1. 5 wastes in business
  • Overproduction, meaning work that is made but not used. Such as the just-in-case something happens work, work that is done too early, or work that is done but not used. For example, an email is sent to too many people just to ensure that all the specialists know about the thing being discussed in the email.
  • Unfinished work, meaning work gets suspended. This means when employees gets suspended overtime for small things and therefore it is unfinished and slows down the process.
  • Waiting, meaning work can not be continued until something is approved. Typically in business, there is a need to wait for someone to agree on a matter to continue with the work, this takes usually an unnecessary amount of time from the working time because people take time to respond.
  • Pointless movement, meaning movement that affects the work being done. This has usually something to do with the way offices are made and how accessible resources are or how long it takes to access them. Sometimes it can also be a practical way of moving things in the process, these are sometimes things that can only be thought of or practiced after gaining experience on the job.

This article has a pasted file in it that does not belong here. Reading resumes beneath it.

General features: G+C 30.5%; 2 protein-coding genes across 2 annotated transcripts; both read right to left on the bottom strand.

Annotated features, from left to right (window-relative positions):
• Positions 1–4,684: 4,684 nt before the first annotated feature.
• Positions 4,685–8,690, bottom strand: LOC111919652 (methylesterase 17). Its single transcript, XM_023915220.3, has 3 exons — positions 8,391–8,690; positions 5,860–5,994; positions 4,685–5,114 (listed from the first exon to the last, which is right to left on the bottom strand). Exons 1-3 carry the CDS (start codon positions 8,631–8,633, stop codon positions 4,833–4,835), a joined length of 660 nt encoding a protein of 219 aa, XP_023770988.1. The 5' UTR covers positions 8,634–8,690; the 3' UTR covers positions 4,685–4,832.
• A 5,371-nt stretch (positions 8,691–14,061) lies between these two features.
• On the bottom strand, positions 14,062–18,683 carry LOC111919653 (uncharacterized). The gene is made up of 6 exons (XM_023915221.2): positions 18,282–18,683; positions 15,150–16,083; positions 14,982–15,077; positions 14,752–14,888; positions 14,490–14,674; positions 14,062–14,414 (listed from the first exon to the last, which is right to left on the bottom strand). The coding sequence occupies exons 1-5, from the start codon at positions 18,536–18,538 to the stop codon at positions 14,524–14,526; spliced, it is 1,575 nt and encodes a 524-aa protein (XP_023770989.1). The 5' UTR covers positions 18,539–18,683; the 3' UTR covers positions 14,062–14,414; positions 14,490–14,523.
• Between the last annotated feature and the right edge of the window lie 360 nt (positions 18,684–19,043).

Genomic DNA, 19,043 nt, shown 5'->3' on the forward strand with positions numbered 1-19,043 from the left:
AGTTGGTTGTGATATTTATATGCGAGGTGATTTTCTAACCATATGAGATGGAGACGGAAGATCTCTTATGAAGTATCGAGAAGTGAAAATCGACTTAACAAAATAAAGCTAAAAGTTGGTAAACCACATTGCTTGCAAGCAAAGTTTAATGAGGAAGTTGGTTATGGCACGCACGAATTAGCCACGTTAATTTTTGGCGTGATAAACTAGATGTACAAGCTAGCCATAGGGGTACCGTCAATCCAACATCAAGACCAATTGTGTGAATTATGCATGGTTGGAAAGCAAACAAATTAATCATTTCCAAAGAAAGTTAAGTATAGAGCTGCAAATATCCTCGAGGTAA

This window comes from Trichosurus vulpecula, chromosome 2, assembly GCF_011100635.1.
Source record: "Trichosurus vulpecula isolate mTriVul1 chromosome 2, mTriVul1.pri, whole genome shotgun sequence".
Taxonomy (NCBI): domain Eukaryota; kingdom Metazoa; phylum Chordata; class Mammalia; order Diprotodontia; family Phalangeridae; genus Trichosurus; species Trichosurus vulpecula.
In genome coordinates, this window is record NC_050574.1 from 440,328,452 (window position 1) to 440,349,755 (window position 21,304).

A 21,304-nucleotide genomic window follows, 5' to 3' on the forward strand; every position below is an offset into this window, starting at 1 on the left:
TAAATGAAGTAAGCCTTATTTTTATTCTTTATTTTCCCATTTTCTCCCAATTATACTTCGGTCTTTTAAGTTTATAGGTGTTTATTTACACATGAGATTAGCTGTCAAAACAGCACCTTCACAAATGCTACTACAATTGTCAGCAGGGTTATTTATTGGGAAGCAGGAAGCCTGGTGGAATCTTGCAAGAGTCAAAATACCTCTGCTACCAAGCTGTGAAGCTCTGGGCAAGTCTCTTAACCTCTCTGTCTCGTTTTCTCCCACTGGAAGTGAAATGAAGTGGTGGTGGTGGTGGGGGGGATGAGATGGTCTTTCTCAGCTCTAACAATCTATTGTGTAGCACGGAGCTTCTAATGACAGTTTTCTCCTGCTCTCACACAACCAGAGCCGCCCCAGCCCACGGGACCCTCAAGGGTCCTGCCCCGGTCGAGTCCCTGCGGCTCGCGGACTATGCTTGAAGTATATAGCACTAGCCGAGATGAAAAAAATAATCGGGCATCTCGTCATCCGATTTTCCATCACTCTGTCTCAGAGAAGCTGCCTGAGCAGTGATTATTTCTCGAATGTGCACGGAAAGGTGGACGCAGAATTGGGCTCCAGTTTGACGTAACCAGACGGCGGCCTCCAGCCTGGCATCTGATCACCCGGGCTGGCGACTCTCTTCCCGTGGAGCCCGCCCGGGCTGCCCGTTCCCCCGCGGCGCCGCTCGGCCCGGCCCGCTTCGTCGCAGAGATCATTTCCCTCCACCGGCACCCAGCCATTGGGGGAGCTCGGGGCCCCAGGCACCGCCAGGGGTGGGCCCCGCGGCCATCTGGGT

• Mistakes, meaning not talking about the mistakes and avoiding them. If mistakes are in the organization not talked about and avoided, people spend more time trying to avoid them in every term possible or trying to hide them, so they are not seen for others. Instead of allowing to organization to learn from them.

(Jääskeläinen 2018)

 

Conclusion

Lean is part of strategy in business and organization. It helps employees to feel more satisfaction in their work as well and it saves time for customers and time used in the processes.  Lean is often mixed with different tools that are used in lean way of working. But Lean is more than tools it is a way of doing work. It is something that is not achievable because lean aims to improve the way of doing work to better.


References

Niklas Modig & Pär Åhlström. 2015. Tätä on Lean – ratkaisu tehokkuusparadoksiin. Rheologica Puplishing.

Janne K. Jääskeläinen. 2018. LEAN-ajattelu asiantuntijatyön ja projektien johtamisessa FULL. YouTube.

PMI-Project Manangment Institution. March 2022. What is Lean? Published in PMI webiste blog.